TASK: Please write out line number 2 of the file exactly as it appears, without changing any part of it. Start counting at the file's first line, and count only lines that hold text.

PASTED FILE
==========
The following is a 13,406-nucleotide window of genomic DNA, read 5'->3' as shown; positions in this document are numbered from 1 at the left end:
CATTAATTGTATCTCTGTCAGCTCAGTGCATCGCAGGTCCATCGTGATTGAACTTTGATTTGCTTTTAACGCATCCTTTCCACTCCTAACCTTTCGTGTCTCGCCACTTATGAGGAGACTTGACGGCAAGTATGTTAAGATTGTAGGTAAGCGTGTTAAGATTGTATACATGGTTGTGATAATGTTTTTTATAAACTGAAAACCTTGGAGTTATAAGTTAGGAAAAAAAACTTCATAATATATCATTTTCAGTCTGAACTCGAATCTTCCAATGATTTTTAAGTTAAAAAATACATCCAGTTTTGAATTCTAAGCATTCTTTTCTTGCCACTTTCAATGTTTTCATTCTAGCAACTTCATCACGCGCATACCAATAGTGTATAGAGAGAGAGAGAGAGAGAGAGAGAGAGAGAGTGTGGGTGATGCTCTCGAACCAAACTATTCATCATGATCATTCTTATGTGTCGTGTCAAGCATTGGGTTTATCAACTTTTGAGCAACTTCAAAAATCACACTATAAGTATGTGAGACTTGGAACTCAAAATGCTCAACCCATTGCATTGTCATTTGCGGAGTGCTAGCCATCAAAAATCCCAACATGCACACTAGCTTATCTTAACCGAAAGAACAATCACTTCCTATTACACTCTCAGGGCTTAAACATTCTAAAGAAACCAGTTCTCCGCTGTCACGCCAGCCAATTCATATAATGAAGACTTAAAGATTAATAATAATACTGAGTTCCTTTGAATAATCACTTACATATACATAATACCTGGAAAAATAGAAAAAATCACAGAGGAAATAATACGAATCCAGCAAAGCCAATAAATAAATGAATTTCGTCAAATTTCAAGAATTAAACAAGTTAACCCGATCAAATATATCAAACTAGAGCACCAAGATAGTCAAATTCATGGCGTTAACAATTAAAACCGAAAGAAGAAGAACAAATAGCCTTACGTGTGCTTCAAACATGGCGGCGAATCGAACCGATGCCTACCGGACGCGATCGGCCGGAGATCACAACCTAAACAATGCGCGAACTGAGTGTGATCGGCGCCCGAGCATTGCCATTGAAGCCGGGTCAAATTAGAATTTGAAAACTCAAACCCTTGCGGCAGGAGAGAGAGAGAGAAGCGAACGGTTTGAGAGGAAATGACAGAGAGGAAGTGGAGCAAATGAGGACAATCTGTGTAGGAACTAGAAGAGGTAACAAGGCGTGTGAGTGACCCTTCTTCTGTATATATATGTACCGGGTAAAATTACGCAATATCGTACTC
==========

CATTAATTGTATCTCTGTCAGCTCAGTGCATCGCAGGTCCATCGTGATTGAACTTTGATTTGCTTTTAACGCATCCTTTCCACTCCTAACCTTTCGTGTCTCGCCACTTATGAGGAGACTTGACGGCAAGTATGTTAAGATTGTAGGTAAGCGTGTTAAGATTGTATACATGGTTGTGATAATGTTTTTTATAAACTGAAAACCTTGGAGTTATAAGTTAGGAAAAAAAACTTCATAATATATCATTTTCAGTCTGAACTCGAATCTTCCAATGATTTTTAAGTTAAAAAATACATCCAGTTTTGAATTCTAAGCATTCTTTTCTTGCCACTTTCAATGTTTTCATTCTAGCAACTTCATCACGCGCATACCAATAGTGTATAGAGAGAGAGAGAGAGAGAGAGAGAGAGAGAGTGTGGGTGATGCTCTCGAACCAAACTATTCATCATGATCATTCTTATGTGTCGTGTCAAGCATTGGGTTTATCAACTTTTGAGCAACTTCAAAAATCACACTATAAGTATGTGAGACTTGGAACTCAAAATGCTCAACCCATTGCATTGTCATTTGCGGAGTGCTAGCCATCAAAAATCCCAACATGCACACTAGCTTATCTTAACCGAAAGAACAATCACTTCCTATTACACTCTCAGGGCTTAAACATTCTAAAGAAACCAGTTCTCCGCTGTCACGCCAGCCAATTCATATAATGAAGACTTAAAGATTAATAATAATACTGAGTTCCTTTGAATAATCACTTACATATACATAATACCTGGAAAAATAGAAAAAATCACAGAGGAAATAATACGAATCCAGCAAAGCCAATAAATAAATGAATTTCGTCAAATTTCAAGAATTAAACAAGTTAACCCGATCAAATATATCAAACTAGAGCACCAAGATAGTCAAATTCATGGCGTTAACAATTAAAACCGAAAGAAGAAGAACAAATAGCCTTACGTGTGCTTCAAACATGGCGGCGAATCGAACCGATGCCTACCGGACGCGATCGGCCGGAGATCACAACCTAAACAATGCGCGAACTGAGTGTGATCGGCGCCCGAGCATTGCCATTGAAGCCGGGTCAAATTAGAATTTGAAAACTCAAACCCTTGCGGCAGGAGAGAGAGAGAGAAGCGAACGGTTTGAGAGGAAATGACAGAGAGGAAGTGGAGCAAATGAGGACAATCTGTGTAGGAACTAGAAGAGGTAACAAGGCGTGTGAGTGACCCTTCTTCTGTATATATATGTACCGGGTAAAATTACGCAATATCGTACTC